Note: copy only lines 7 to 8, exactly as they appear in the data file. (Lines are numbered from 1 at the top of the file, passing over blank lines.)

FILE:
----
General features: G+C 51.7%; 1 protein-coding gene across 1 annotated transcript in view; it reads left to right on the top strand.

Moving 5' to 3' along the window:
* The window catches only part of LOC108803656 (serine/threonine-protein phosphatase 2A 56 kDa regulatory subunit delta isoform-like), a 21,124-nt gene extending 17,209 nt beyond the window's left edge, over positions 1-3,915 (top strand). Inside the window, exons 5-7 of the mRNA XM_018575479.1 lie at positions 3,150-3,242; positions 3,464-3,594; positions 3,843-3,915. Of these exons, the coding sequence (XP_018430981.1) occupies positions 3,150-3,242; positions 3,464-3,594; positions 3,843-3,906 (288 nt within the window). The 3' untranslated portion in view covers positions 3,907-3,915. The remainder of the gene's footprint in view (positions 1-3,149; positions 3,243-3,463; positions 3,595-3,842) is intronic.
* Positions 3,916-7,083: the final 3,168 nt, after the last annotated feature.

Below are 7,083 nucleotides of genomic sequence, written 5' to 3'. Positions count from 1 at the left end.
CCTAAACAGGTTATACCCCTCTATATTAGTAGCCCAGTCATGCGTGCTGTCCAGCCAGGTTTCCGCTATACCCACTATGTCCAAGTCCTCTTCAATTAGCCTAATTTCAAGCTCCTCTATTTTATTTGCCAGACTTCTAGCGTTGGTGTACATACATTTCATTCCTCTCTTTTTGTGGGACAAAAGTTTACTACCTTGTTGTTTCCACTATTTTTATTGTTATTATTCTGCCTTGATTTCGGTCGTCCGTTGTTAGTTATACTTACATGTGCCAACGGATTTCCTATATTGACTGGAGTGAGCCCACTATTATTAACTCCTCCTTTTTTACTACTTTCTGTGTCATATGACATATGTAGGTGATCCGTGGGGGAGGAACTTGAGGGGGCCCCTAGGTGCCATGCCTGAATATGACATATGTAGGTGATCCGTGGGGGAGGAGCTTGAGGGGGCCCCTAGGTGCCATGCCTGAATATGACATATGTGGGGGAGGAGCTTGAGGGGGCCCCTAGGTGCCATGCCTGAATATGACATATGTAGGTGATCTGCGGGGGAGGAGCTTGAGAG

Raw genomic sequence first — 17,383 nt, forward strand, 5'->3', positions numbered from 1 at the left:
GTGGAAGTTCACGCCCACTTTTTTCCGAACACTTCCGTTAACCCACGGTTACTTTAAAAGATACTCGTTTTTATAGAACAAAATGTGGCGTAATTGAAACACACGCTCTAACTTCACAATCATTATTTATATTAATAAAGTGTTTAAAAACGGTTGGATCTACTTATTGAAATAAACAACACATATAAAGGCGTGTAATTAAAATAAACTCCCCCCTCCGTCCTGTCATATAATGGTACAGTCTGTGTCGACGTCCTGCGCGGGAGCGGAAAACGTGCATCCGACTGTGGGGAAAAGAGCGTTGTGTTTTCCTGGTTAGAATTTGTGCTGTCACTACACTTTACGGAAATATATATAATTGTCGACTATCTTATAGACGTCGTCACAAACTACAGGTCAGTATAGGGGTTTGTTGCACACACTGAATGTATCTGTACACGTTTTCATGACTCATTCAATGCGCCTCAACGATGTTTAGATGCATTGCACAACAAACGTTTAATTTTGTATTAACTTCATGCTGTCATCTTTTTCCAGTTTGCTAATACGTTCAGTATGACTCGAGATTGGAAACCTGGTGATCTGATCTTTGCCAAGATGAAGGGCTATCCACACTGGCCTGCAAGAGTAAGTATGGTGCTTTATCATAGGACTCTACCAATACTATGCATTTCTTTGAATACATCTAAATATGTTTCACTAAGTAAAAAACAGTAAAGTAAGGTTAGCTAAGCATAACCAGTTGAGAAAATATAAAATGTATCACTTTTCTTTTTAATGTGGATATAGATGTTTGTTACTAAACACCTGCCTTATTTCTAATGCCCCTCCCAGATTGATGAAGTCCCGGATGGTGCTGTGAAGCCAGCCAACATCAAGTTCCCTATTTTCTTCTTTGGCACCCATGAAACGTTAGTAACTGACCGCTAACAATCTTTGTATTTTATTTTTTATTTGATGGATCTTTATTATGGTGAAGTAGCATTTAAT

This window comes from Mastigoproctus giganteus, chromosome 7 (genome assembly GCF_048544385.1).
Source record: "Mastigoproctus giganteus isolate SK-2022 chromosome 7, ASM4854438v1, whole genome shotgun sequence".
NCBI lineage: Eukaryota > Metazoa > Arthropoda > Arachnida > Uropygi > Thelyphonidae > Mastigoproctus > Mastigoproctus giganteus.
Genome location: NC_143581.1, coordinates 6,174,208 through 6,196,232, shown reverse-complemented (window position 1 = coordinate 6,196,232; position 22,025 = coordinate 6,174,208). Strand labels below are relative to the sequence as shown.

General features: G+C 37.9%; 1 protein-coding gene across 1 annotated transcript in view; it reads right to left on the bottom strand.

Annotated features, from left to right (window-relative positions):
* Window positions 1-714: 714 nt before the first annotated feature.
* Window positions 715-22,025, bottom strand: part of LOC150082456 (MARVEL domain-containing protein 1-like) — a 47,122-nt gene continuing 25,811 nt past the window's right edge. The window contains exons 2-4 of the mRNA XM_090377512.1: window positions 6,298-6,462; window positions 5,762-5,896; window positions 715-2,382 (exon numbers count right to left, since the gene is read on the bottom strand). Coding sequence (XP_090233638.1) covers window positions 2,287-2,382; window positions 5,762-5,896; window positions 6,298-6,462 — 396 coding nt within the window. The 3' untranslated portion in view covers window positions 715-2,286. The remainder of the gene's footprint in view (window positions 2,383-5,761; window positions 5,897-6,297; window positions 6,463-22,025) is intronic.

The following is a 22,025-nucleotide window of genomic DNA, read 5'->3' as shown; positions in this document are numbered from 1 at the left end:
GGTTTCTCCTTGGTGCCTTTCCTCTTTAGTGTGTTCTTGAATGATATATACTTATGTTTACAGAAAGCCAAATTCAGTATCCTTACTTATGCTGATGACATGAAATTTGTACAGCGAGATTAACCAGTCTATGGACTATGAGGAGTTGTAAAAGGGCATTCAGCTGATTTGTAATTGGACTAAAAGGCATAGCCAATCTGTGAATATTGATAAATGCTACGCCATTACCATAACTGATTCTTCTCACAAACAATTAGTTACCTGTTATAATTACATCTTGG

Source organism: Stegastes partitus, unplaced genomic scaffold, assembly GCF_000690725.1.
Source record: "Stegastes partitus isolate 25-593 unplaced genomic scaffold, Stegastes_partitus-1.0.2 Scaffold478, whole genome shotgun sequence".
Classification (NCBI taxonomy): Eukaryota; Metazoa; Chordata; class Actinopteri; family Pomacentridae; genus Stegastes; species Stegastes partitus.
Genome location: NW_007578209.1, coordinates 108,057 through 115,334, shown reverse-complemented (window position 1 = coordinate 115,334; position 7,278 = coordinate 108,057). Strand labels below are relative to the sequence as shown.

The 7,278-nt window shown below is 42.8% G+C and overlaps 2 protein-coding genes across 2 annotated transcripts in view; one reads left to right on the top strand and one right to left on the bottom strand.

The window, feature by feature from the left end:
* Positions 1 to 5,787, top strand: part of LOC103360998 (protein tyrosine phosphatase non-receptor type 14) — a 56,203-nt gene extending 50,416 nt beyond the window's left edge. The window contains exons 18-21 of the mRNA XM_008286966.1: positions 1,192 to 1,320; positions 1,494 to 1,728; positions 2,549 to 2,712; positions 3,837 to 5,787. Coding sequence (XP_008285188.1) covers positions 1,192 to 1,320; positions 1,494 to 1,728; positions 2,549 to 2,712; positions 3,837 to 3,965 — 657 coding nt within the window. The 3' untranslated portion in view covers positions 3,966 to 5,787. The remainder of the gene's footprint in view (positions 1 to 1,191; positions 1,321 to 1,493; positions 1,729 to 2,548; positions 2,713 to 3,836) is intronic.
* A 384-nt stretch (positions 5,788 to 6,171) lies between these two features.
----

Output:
Raw genomic sequence first — 17,383 nt, forward strand, 5'->3', positions numbered from 1 at the left:
GTGGAAGTTCACGCCCACTTTTTTCCGAACACTTCCGTTAACCCACGGTTACTTTAAAAGATACTCGTTTTTATAGAACAAAATGTGGCGTAATTGAAACACACGCTCTAACTTCACAATCATTATTTATATTAATAAAGTGTTTAAAAACGGTTGGATCTACTTATTGAAATAAACAACACATATAAAGGCGTGTAATTAAAATAAACTCCCCCCTCCGTCCTGTCATATAATGGTACAGTCTGTGTCGACGTCCTGCGCGGGAGCGGAAAACGTGCATCCGACTGTGGGGAAAAGAGCGTTGTGTTTTCCTGGTTAGAATTTGTGCTGTCACTACACTTTACGGAAATATATATAATTGTCGACTATCTTATAGACGTCGTCACAAACTACAGGTCAGTATAGGGGTTTGTTGCACACACTGAATGTATCTGTACACGTTTTCATGACTCATTCAATGCGCCTCAACGATGTTTAGATGCATTGCACAACAAACGTTTAATTTTGTATTAACTTCATGCTGTCATCTTTTTCCAGTTTGCTAATACGTTCAGTATGACTCGAGATTGGAAACCTGGTGATCTGATCTTTGCCAAGATGAAGGGCTATCCACACTGGCCTGCAAGAGTAAGTATGGTGCTTTATCATAGGACTCTACCAATACTATGCATTTCTTTGAATACATCTAAATATGTTTCACTAAGTAAAAAACAGTAAAGTAAGGTTAGCTAAGCATAACCAGTTGAGAAAATATAAAATGTATCACTTTTCTTTTTAATGTGGATATAGATGTTTGTTACTAAACACCTGCCTTATTTCTAATGCCCCTCCCAGATTGATGAAGTCCCGGATGGTGCTGTGAAGCCAGCCAACATCAAGTTCCCTATTTTCTTCTTTGGCACCCATGAAACGTTAGTAACTGACCGCTAACAATCTTTGTATTTTATTTTTTATTTGATGGATCTTTATTATGGTGAAGTAGCATTTAAT